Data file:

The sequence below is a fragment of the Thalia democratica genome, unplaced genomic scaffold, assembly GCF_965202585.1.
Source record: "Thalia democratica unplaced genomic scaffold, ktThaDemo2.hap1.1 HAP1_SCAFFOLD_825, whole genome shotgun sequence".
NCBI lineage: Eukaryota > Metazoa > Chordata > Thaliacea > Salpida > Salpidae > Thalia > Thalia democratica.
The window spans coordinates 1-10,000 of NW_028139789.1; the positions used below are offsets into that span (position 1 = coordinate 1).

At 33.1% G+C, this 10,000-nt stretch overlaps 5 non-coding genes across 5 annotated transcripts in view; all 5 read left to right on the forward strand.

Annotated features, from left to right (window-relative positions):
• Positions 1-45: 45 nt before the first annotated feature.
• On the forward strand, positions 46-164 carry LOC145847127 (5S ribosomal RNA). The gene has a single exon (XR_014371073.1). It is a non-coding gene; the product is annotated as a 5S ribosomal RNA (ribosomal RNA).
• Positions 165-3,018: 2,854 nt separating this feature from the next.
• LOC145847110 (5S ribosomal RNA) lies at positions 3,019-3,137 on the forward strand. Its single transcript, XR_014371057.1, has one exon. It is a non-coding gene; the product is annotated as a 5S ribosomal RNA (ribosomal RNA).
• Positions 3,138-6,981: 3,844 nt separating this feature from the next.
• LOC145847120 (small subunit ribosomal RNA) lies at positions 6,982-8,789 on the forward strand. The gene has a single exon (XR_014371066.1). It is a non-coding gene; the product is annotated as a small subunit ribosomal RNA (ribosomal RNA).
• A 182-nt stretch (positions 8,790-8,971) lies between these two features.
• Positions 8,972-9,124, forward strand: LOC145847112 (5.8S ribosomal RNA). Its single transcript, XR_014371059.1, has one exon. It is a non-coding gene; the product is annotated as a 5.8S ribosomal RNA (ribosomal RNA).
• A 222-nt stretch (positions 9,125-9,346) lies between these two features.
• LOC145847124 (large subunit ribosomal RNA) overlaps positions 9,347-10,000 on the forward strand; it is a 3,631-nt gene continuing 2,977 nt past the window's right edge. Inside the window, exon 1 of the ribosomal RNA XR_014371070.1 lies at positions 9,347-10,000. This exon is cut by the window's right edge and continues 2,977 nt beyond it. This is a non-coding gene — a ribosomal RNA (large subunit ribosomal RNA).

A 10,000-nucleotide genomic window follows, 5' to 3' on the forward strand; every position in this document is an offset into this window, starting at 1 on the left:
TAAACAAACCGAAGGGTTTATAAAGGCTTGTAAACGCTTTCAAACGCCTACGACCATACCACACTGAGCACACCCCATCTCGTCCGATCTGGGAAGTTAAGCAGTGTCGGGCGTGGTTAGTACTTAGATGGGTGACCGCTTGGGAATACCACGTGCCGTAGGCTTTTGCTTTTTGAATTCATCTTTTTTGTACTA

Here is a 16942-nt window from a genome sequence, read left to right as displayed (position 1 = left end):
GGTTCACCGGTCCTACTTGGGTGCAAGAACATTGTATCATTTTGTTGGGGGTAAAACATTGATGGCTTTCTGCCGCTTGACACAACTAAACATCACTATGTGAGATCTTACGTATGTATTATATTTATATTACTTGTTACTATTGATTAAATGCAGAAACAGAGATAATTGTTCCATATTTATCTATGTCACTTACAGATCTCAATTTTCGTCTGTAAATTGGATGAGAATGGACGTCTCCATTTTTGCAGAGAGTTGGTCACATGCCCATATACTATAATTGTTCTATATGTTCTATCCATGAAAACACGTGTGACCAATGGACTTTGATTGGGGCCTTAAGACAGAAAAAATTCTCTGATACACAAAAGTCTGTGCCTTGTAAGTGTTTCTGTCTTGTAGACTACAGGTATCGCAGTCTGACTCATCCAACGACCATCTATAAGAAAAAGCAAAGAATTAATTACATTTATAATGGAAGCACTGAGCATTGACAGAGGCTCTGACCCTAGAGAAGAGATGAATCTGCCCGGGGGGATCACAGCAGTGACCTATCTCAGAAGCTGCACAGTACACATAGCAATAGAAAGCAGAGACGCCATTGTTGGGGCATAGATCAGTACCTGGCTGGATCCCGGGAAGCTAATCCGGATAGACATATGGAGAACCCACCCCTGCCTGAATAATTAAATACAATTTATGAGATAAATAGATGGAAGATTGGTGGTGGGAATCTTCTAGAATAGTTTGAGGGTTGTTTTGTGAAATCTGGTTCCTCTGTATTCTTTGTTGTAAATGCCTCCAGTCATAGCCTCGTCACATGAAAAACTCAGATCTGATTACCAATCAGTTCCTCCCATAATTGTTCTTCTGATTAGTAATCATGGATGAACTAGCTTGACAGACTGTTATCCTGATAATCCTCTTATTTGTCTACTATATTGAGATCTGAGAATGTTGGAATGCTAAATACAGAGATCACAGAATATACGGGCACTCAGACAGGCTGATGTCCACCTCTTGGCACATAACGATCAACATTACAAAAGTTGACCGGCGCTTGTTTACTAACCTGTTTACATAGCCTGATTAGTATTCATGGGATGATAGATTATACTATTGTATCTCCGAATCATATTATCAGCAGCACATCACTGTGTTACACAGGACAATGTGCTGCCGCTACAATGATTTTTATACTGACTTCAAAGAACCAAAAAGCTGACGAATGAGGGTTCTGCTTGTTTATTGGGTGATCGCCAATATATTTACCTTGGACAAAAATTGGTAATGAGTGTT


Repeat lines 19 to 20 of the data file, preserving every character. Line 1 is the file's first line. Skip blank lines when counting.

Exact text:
Here is a 16942-nt window from a genome sequence, read left to right as displayed (position 1 = left end):
GGTTCACCGGTCCTACTTGGGTGCAAGAACATTGTATCATTTTGTTGGGGGTAAAACATTGATGGCTTTCTGCCGCTTGACACAACTAAACATCACTATGTGAGATCTTACGTATGTATTATATTTATATTACTTGTTACTATTGATTAAATGCAGAAACAGAGATAATTGTTCCATATTTATCTATGTCACTTACAGATCTCAATTTTCGTCTGTAAATTGGATGAGAATGGACGTCTCCATTTTTGCAGAGAGTTGGTCACATGCCCATATACTATAATTGTTCTATATGTTCTATCCATGAAAACACGTGTGACCAATGGACTTTGATTGGGGCCTTAAGACAGAAAAAATTCTCTGATACACAAAAGTCTGTGCCTTGTAAGTGTTTCTGTCTTGTAGACTACAGGTATCGCAGTCTGACTCATCCAACGACCATCTATAAGAAAAAGCAAAGAATTAATTACATTTATAATGGAAGCACTGAGCATTGACAGAGGCTCTGACCCTAGAGAAGAGATGAATCTGCCCGGGGGGATCACAGCAGTGACCTATCTCAGAAGCTGCACAGTACACATAGCAATAGAAAGCAGAGACGCCATTGTTGGGGCATAGATCAGTACCTGGCTGGATCCCGGGAAGCTAATCCGGATAGACATATGGAGAACCCACCCCTGCCTGAATAATTAAATACAATTTATGAGATAAATAGATGGAAGATTGGTGGTGGGAATCTTCTAGAATAGTTTGAGGGTTGTTTTGTGAAATCTGGTTCCTCTGTATTCTTTGTTGTAAATGCCTCCAGTCATAGCCTCGTCACATGAAAAACTCAGATCTGATTACCAATCAGTTCCTCCCATAATTGTTCTTCTGATTAGTAATCATGGATGAACTAGCTTGACAGACTGTTATCCTGATAATCCTCTTATTTGTCTACTATATTGAGATCTGAGAATGTTGGAATGCTAAATACAGAGATCACAGAATATACGGGCACTCAGACAGGCTGATGTCCACCTCTTGGCACATAACGATCAACATTACAAAAGTTGACCGGCGCTTGTTTACTAACCTGTTTACATAGCCTGATTAGTATTCATGGGATGATAGATTATACTATTGTATCTCCGAATCATATTATCAGCAGCACATCACTGTGTTACACAGGACAATGTGCTGCCGCTACAATGATTTTTATACTGACTTCAAAGAACCAAAAAGCTGACGAATGAGGGTTCTGCTTGTTTATTGGGTGATCGCCAATATATTTACCTTGGACAAAAATTGGTAATGAGTGTT